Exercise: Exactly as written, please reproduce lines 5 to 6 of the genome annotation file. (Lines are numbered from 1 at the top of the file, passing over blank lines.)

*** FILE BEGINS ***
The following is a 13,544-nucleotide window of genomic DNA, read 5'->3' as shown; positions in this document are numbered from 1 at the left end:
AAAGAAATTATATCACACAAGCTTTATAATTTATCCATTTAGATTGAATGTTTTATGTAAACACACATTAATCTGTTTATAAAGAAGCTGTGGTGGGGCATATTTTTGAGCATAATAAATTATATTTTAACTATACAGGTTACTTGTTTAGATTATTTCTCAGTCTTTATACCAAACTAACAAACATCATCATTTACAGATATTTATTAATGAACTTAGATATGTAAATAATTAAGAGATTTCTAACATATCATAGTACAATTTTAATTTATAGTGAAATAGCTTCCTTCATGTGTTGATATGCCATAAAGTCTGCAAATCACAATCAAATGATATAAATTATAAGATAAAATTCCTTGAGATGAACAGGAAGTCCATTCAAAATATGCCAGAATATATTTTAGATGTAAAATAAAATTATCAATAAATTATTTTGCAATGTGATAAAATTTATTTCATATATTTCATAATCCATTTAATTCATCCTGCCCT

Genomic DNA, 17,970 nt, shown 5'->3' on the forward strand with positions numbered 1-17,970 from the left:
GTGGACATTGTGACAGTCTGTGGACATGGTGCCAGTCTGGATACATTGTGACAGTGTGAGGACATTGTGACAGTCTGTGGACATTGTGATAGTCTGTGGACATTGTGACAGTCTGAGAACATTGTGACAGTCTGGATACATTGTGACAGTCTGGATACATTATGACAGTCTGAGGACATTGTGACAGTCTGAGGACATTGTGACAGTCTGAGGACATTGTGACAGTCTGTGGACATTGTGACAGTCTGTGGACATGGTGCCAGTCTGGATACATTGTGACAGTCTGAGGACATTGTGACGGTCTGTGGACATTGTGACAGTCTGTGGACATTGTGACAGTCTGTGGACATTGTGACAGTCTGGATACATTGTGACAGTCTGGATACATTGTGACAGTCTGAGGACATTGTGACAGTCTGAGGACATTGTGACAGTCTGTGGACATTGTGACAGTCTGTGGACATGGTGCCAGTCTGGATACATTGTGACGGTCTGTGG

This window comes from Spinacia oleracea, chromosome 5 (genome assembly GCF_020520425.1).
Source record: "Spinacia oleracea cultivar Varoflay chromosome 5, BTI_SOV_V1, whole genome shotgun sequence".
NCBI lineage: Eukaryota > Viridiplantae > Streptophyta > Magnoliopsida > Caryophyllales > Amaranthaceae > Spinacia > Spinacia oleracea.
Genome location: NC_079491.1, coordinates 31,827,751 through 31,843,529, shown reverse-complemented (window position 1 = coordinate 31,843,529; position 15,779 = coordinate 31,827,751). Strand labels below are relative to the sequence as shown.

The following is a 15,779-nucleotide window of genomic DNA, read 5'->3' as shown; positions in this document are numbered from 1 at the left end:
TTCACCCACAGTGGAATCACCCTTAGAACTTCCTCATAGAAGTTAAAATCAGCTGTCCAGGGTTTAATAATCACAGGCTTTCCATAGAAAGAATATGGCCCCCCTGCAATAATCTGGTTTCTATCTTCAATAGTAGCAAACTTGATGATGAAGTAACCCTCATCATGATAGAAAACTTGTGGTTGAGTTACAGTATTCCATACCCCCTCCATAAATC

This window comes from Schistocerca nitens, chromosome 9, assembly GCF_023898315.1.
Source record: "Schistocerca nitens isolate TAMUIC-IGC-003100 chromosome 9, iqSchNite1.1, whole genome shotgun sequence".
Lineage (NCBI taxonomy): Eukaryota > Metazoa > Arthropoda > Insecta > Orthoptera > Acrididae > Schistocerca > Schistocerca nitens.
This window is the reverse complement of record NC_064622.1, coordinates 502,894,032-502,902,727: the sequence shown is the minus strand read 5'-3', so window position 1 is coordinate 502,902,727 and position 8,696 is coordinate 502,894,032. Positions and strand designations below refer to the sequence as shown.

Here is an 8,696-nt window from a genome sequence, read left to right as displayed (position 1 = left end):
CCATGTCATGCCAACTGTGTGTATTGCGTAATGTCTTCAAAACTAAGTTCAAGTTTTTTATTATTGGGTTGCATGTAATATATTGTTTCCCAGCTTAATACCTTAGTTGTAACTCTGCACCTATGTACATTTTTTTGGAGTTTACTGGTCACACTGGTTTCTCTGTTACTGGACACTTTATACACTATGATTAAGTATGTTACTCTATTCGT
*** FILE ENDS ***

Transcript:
This window comes from Spinacia oleracea, chromosome 5 (genome assembly GCF_020520425.1).
Source record: "Spinacia oleracea cultivar Varoflay chromosome 5, BTI_SOV_V1, whole genome shotgun sequence".